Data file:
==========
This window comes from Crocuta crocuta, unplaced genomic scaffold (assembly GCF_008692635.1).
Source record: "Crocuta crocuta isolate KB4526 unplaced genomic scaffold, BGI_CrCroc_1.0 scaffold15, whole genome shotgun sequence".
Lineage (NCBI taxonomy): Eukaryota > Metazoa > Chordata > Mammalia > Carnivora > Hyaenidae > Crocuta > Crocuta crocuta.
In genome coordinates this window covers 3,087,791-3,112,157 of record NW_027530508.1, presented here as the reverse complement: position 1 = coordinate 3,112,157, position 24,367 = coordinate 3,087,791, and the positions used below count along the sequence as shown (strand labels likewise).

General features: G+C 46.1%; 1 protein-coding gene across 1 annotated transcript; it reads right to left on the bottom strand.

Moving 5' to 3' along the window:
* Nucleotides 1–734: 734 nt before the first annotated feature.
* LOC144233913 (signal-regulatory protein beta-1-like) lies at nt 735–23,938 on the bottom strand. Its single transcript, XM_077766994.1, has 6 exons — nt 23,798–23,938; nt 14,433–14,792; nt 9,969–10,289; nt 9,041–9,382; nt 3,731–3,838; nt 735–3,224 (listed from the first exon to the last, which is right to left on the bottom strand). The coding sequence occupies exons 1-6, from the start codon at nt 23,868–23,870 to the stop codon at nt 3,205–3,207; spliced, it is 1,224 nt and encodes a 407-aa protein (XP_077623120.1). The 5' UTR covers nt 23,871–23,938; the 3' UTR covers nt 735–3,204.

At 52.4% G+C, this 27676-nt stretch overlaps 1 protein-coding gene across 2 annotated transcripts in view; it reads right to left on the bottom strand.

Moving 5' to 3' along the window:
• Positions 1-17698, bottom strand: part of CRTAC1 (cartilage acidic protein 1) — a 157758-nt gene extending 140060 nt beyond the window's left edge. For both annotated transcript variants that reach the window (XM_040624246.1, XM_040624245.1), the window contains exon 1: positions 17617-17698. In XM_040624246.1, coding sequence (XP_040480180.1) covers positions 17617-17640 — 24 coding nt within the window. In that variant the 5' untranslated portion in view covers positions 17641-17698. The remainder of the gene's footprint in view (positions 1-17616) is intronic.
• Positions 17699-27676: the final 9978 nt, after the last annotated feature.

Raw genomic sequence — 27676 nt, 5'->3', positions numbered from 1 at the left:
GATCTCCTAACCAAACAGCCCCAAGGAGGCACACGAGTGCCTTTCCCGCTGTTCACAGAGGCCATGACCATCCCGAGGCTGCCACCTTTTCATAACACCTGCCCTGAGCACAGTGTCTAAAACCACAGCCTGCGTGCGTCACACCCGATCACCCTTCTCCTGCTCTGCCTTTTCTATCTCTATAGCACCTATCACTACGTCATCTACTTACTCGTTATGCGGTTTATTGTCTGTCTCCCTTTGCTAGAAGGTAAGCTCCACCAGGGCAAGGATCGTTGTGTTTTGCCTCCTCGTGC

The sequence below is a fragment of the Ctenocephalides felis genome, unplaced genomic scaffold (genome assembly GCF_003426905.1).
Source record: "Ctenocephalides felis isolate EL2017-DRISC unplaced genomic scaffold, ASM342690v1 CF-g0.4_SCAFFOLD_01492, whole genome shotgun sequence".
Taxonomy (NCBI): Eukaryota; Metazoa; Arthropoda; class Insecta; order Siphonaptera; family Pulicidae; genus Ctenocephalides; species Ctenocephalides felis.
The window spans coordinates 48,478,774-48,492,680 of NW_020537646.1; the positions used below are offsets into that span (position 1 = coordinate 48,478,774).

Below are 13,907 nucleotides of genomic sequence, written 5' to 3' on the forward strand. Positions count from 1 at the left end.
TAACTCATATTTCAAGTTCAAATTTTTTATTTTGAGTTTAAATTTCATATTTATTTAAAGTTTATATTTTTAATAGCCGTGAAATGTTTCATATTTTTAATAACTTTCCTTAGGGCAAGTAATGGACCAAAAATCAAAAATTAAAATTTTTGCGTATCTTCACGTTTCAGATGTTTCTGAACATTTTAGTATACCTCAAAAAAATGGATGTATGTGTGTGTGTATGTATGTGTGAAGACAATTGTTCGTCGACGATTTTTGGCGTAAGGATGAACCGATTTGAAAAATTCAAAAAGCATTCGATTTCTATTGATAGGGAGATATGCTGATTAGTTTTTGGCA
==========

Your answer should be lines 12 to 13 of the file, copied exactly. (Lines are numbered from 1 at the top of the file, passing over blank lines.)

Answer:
• Positions 17699-27676: the final 9978 nt, after the last annotated feature.

Raw genomic sequence — 27676 nt, 5'->3', positions numbered from 1 at the left: